Address by President Nelson Mandela at the Maputo Development Corridor Investor Conference

6 May 1996

Your excellency, President Joaquim Chissano;
Honourable Ministers from Mozambique and South Africa;
Business leaders from Southern Africa and abroad;
Distinguished guests;
Ladies and gentlemen,

We have long cherished the dream that one-time allies in the struggle for liberation would become partners in development.

We have during the past two years taken great strides in preparing to make that dream a reality.

With the Maputo Development Corridor Initiative we see the preparations coming of age in a concrete and most exciting way.

Over the past six months the governments of Mozambique and South Africa have been working together to put in place the necessary foundation for the launch of this initiative.

I would like to take this opportunity to commend all those involved for the speed and thoroughness with which this work has been done. Congratulations! You have laid a sound foundation.

The task now is to maximise private sector participation, essential to the success of the project. The development and co-operation elements of the initiative will make an important contribution to peace and stability in South Africa. The significance of this conference, therefore, lies in providing opportunities for investors to help make the Maputo Development Corridor a meaningful and sustainable initiative, at the same time as earning a profit for themselves.

Ladies and gentlemen;

The corridor has strategic significance in more ways than one.

It is a practical implementation of the commitment of our governments to regional co-operation within Southern Africa. Already, the mutual benefits of such co-operation for both Mozambique and South Africa stand out for all to see.

The South African government is committed to co-operating with Mozambique in its reconstruction as outlined in the Economic Recovery Programme. The Maputo Development Corridor initiative represents one of the major undertakings in this regard.

The Corridor initiative also fits firmly within South Africa's own strategy for growth and development. In this project are contained the most important elements of our investment strategy, such as; partnership of government and the private sector; investment in infrastructure; the stimulation of sectors that boost foreign exchange earnings; the attention to developing our human capital, and the creation of jobs.

This conference is the first of many steps to engage the private sector in this historic initiative. The projects to be presented here will show that a framework has been established in which sound and practical investment decisions can be made in a range of sectors, both in South Africa and Mozambique.

In the six short months since President Chissano and myself agreed to embark on this initiative, our two governments have jointly generated a vision and goals for the Corridor. Even more critical, they have done sectoral analyses and identified concrete projects. Business often, and quite correctly, is in the habit of urging governments to create conditions in which investment can thrive. This is one good example of such conditions, created both with visionary zeal and a knack for practical detail.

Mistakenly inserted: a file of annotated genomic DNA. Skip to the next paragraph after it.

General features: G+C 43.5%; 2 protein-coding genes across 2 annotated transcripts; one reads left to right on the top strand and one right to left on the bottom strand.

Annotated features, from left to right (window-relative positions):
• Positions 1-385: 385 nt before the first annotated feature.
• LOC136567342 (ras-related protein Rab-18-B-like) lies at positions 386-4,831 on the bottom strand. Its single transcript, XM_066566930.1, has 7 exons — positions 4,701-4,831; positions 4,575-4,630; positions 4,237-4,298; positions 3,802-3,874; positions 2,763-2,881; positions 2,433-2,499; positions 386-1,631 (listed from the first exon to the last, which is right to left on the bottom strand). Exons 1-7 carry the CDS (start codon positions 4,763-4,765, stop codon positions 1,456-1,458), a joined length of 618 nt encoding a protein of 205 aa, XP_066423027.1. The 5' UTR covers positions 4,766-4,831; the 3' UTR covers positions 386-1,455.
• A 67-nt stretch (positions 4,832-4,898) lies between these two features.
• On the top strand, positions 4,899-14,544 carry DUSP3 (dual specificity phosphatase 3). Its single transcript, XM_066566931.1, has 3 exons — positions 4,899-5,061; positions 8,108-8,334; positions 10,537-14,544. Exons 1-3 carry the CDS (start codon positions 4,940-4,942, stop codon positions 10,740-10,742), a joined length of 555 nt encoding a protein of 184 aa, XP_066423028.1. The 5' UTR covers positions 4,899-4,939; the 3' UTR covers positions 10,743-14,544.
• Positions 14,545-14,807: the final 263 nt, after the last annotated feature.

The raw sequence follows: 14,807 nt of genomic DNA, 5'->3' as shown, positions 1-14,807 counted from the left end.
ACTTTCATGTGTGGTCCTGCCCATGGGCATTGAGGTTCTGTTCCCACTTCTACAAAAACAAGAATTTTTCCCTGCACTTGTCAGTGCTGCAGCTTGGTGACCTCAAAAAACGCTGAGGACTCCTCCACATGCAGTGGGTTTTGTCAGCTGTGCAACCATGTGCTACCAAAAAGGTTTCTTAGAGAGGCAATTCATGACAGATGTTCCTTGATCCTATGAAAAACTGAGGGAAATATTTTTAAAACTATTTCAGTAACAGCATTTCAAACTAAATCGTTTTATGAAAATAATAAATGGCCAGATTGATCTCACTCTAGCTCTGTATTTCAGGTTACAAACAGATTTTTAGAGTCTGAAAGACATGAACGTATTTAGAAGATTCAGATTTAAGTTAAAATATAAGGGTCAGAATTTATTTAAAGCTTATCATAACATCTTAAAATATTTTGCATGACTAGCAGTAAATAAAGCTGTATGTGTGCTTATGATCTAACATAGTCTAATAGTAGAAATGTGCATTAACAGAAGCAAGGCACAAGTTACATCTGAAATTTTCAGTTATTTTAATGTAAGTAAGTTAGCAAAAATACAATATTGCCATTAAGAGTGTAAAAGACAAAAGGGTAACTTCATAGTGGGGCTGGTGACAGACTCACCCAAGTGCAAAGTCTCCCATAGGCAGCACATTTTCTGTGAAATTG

Key infrastructural projects, some of them the subject of agreements to be signed today, will improve efficiency in transportation, as well as increasing the carrying capacity for road, rail and port traffic. The toll road from Witbank to Maputo, for example, will see private sector involvement not only in construction but also in its operation over a long period. Similarly the upgrading of the port and rail facilities will be undertaken on a joint venture basis between South Africa and Mozambique, wit the private sector playing a critical role.

Substantial private sector interest already exists and preparations have begun. The obvious economic advantages and potential returns from investment in the corridor are going to result in a hive of activity. In anticipation, both governments have committed themselves to dedicating capacity for the longer term management co-ordination and promotion of the Corridor.

Simply put, the corridor makes access to and from Maputo easier and more efficient. It makes expansion of existing operations in mining, manufacturing, agriculture and tourism feasible, and it opens up substantial new investment opportunities in these sectors.

Local benefits, particularly in terms of jobs and the development of social services will be felt along the corridor and beyond. Sub-corridors will open gateways to communities in Mpumalanga and Northern province, and to the area North of Maputo to Pande.

Distinguished guests;

Current private sector feasibility studies include some giant projects, in both South Africa and Mozambique. They would enlarge enormously our region's capacity to add value to its abundant mineral and energy resources; to boost exports; and to create jobs.

Each of the mega-projects being considered for Maputo, for example, could double Mozambique's exports; and give a major boost to Maputo's urban renewal process.

If, in the past, our peoples shed blood in pursuit of a political idea; if hatred and destruction characterised inter-state relations; then today we can all together put our shoulders to the wheel in search of prosperity.

Our governments have blazed the trail of this new partnership. The challenge for investors is to match the boldness of this unique undertaking with their own practical decisions.

Let us all join hands in making a better life for all our peoples. Let us enter the new millennium in a partnership of creation and prosperity.

Source: Nelson Mandela Foundation